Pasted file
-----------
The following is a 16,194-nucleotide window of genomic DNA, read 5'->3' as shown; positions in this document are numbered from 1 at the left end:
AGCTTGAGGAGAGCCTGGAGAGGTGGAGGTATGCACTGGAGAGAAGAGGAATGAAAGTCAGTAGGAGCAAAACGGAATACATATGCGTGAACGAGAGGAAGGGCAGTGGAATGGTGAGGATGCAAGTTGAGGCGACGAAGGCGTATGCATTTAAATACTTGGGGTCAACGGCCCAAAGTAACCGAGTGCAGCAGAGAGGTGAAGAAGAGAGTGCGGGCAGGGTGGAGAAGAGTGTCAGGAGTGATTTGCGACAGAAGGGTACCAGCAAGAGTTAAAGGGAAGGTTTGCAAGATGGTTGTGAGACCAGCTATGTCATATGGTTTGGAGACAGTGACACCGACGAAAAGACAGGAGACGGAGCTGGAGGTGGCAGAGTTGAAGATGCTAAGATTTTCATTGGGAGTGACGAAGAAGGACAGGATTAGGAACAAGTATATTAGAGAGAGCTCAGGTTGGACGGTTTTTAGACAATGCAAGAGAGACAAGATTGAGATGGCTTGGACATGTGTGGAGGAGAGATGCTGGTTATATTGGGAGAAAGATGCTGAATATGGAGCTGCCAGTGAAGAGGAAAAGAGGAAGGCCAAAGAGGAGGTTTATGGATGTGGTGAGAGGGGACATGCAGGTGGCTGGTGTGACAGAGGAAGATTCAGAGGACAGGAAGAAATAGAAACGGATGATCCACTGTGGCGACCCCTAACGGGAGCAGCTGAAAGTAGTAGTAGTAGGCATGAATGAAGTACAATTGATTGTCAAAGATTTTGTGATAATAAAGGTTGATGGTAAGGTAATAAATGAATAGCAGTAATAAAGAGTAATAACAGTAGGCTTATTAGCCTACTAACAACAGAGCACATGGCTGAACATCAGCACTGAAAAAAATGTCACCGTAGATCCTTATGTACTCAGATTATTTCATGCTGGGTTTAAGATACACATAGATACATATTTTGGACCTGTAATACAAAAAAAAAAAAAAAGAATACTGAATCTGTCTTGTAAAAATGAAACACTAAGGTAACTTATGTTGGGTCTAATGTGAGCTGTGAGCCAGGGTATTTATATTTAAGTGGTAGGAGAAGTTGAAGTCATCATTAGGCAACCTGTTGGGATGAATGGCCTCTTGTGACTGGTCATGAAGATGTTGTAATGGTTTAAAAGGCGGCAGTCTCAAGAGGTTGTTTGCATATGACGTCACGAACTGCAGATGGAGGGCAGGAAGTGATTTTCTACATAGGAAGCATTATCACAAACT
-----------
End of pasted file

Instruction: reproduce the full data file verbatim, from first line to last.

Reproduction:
The following is a 16,194-nucleotide window of genomic DNA, read 5'->3' as shown; positions in this document are numbered from 1 at the left end:
AGCTTGAGGAGAGCCTGGAGAGGTGGAGGTATGCACTGGAGAGAAGAGGAATGAAAGTCAGTAGGAGCAAAACGGAATACATATGCGTGAACGAGAGGAAGGGCAGTGGAATGGTGAGGATGCAAGTTGAGGCGACGAAGGCGTATGCATTTAAATACTTGGGGTCAACGGCCCAAAGTAACCGAGTGCAGCAGAGAGGTGAAGAAGAGAGTGCGGGCAGGGTGGAGAAGAGTGTCAGGAGTGATTTGCGACAGAAGGGTACCAGCAAGAGTTAAAGGGAAGGTTTGCAAGATGGTTGTGAGACCAGCTATGTCATATGGTTTGGAGACAGTGACACCGACGAAAAGACAGGAGACGGAGCTGGAGGTGGCAGAGTTGAAGATGCTAAGATTTTCATTGGGAGTGACGAAGAAGGACAGGATTAGGAACAAGTATATTAGAGAGAGCTCAGGTTGGACGGTTTTTAGACAATGCAAGAGAGACAAGATTGAGATGGCTTGGACATGTGTGGAGGAGAGATGCTGGTTATATTGGGAGAAAGATGCTGAATATGGAGCTGCCAGTGAAGAGGAAAAGAGGAAGGCCAAAGAGGAGGTTTATGGATGTGGTGAGAGGGGACATGCAGGTGGCTGGTGTGACAGAGGAAGATTCAGAGGACAGGAAGAAATAGAAACGGATGATCCACTGTGGCGACCCCTAACGGGAGCAGCTGAAAGTAGTAGTAGTAGGCATGAATGAAGTACAATTGATTGTCAAAGATTTTGTGATAATAAAGGTTGATGGTAAGGTAATAAATGAATAGCAGTAATAAAGAGTAATAACAGTAGGCTTATTAGCCTACTAACAACAGAGCACATGGCTGAACATCAGCACTGAAAAAAATGTCACCGTAGATCCTTATGTACTCAGATTATTTCATGCTGGGTTTAAGATACACATAGATACATATTTTGGACCTGTAATACAAAAAAAAAAAAAAAGAATACTGAATCTGTCTTGTAAAAATGAAACACTAAGGTAACTTATGTTGGGTCTAATGTGAGCTGTGAGCCAGGGTATTTATATTTAAGTGGTAGGAGAAGTTGAAGTCATCATTAGGCAACCTGTTGGGATGAATGGCCTCTTGTGACTGGTCATGAAGATGTTGTAATGGTTTAAAAGGCGGCAGTCTCAAGAGGTTGTTTGCATATGACGTCACGAACTGCAGATGGAGGGCAGGAAGTGATTTTCTACATAGGAAGCATTATCACAAACT